INDIANAPOLIS – Anyone who’s paid attention to the revolving door that’s been affixed to the quarterbacks room the past four seasons and stunted the growth of the Indianapolis Colts realized the significance of Friday at the NFL Scouting Combine.

The latest meet-and-greet sessions involved one, two, three, possibly four prospects capable of ending the annual veteran quarterback madness and providing long-term stability to every team’s most influential position.

Bryce Young.

C.J. Stroud.

Will Levis.

Anthony Richardson.

Take your pick. There are strengths and weaknesses, regardless your quarterback of preference.

There are reasons to believe Young’s leadership, decision-making, playmaking and overall QB pedigree are more than enough to overlook the undeniable fact he’s vertically challenged by NFL standards; or Stroud indeed possesses the desired athleticism to go along with his NFL-ready arm, that it just wasn’t used much at Ohio State; or Levis’ cannon arm can be harnessed and his proclivity for uncorking interceptions at Kentucky corrected; or Richardson’s rare skills and high ceiling are worth the wait on the return.

The Colts are No. 4 in the pecking order in the April draft and could be enticed to pry the No. 1 overall pick away from the Chicago Bears . . . if general manager Chris Ballard is convinced someone merits what it will cost to shimmy up.

“Beauty is in the eye of the beholder,’’ he said. “I think everybody’s going to see each guy, see the strengths and weaknesses of what they see and how they fit their team.

“They’re going to come in different shapes, different sizes, some tall, some short, some athletes.’’

That blanket covered the four quarterbacks who commanded the attention Friday. The attention will increase Saturday when QBs go through on-field drills.

Young won’t throw until his Pro Day. Levis can’t wait.

“I got a cannon and I want to show it off,’’ he said.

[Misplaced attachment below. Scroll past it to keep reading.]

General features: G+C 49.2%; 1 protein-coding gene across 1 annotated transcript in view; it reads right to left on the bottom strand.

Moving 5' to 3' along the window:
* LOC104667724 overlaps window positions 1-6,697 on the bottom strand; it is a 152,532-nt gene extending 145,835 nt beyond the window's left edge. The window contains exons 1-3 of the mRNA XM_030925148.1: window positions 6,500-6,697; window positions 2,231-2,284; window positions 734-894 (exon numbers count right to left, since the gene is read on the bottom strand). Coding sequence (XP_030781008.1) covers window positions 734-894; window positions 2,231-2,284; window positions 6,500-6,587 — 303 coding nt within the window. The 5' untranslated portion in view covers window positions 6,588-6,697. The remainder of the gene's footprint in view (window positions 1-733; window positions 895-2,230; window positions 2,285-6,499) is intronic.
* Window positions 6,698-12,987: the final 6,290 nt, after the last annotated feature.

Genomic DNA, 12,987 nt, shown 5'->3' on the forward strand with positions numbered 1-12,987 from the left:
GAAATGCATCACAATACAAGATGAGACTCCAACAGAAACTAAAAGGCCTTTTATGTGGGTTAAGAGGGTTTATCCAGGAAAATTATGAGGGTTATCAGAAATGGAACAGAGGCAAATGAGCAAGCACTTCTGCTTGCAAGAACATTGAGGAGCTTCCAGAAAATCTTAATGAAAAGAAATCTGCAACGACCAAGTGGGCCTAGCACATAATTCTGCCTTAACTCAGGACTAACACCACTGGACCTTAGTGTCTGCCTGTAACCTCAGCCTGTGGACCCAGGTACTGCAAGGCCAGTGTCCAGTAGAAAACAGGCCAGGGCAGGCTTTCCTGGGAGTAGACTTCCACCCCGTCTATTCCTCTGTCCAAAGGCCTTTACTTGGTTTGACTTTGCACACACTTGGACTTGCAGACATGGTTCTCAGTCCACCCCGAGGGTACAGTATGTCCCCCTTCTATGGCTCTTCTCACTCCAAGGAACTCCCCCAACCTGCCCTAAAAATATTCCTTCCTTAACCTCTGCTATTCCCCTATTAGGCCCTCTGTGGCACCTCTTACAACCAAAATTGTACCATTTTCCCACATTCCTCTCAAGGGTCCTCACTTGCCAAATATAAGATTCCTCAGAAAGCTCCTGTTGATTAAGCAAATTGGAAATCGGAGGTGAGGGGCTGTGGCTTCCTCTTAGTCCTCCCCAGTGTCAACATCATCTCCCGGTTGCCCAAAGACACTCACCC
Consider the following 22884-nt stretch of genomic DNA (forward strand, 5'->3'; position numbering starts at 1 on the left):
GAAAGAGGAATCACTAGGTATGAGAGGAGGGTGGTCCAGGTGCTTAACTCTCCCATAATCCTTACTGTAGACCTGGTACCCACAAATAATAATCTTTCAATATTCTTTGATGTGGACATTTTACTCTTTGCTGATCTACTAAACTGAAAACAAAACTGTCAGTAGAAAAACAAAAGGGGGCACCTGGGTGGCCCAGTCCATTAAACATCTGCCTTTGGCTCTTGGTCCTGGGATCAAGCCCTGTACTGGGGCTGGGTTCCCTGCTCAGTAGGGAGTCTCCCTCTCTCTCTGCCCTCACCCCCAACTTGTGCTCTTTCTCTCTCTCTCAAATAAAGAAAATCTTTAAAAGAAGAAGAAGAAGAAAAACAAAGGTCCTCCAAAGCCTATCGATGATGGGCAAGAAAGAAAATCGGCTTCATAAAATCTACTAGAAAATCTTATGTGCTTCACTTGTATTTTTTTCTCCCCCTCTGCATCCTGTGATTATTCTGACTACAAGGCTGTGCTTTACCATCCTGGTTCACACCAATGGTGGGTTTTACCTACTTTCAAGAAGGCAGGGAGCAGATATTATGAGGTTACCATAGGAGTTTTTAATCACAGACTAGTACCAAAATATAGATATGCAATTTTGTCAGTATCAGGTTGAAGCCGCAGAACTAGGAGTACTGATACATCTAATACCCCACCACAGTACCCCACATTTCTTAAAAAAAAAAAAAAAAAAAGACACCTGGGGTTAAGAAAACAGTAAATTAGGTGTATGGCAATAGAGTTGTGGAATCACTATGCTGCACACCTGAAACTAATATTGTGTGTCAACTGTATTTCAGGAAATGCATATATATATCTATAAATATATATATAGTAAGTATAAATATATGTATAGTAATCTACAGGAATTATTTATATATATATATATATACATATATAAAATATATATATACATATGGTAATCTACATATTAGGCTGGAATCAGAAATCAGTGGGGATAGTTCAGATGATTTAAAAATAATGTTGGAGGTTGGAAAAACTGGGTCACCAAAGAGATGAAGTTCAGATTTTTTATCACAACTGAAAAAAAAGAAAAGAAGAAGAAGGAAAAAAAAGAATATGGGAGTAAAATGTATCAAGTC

Here’s a snippet what the top four QBs had to offer.


Of note: QBs won’t be measured until Saturday. Young said he’s in the 200-pound range, but it’s anyone’s guess how tall he’ll measure at the Combine. Alabama listed him at 6-foot, but few expect him to hit that mark.

“I’ve been this size, respectfully, my whole life,’’ Young said with a smile. “Everyone can speculate and ask when the questions are necessary. I’m going to control what I can control. I’m confident in myself. I know what I can do.’’

Pedigree: Young won the 2021 Heisman Trophy and led Alabama to the national championship. He’s the only quarterback in school history to pass for at least 3,000 yards in two seasons and finished second all-time with 8,356 yards and 80 touchdowns. The last two seasons, Young was 23-4 as a starter.

“My job isn’t to necessarily prove anything,’’ he said. “For me, it’s to try to explain all the things that I see to all the coaches, all the decision-makers.

“I really pride myself in my leadership. I know that’s something I have to earn at the next level. I’m really excited to get into a locker room, whatever team does take me, and try to earn that trust and respect from the locker room. I get that it’s not something I’m entitled to.’’

Worthy of being No. 1 pick?: “I don’t know what’s going to happen. Obviously I don’t get to choose,’’ he said. “I’m just happy to be here, honestly. It’s an honor for me to be able to be selected by whatever team it is that takes a chance on me.’’


Of note: He looks the part of difference-making QB. He’s 6-3, 215 pounds.

Recognized Buckeye: Stroud was a two-time Heisman finalist and two-time Big Ten Offensive Player of the Year.

He doesn’t lack confidence. Stroud is convinced a loss to Michigan in 2021 and closing losses last season to the Wolverines and No. 1-ranked Georgia in a national championship semifinal game cost him individually.

“I feel like I could have won Heismans back-to-back,’’ he said.